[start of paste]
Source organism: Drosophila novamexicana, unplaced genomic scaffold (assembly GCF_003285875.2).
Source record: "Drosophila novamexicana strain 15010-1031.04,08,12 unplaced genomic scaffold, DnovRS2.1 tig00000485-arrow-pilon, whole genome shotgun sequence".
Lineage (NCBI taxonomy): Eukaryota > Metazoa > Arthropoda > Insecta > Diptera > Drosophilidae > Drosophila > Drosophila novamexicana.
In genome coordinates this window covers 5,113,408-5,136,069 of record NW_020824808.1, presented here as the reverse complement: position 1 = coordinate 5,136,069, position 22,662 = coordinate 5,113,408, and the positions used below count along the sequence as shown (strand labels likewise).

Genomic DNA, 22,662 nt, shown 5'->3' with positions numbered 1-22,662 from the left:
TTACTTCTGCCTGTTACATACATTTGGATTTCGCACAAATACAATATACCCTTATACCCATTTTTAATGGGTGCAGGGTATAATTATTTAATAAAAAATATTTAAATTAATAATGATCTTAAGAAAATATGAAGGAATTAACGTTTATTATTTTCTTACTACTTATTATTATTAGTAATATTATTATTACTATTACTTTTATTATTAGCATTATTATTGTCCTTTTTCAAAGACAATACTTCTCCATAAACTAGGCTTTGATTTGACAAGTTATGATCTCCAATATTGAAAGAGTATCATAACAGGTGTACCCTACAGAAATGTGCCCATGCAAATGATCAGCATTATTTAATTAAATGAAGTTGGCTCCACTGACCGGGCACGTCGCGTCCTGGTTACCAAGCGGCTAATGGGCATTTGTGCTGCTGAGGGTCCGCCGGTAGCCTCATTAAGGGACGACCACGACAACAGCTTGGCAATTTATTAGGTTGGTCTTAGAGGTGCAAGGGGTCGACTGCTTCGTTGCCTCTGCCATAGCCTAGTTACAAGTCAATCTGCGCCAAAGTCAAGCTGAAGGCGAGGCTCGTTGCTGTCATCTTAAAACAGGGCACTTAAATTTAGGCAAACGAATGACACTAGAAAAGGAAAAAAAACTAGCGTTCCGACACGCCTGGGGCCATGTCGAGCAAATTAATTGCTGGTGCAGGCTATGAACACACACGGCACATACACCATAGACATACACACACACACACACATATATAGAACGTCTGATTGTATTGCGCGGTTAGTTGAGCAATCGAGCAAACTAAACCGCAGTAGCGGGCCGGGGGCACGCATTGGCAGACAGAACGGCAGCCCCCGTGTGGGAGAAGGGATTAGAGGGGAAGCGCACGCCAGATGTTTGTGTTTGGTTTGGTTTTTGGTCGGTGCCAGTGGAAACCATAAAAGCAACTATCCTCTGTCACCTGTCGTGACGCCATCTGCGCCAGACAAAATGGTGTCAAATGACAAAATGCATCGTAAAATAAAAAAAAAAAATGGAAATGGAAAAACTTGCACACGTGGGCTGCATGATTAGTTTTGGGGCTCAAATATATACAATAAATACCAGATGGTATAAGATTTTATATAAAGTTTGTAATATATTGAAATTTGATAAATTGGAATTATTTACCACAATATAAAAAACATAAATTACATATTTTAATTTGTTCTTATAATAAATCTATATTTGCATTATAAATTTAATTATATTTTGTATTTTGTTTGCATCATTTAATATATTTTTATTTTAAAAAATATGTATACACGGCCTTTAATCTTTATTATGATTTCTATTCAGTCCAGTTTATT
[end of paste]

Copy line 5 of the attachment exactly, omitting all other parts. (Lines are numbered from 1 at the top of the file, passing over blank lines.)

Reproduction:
Genomic DNA, 22,662 nt, shown 5'->3' with positions numbered 1-22,662 from the left: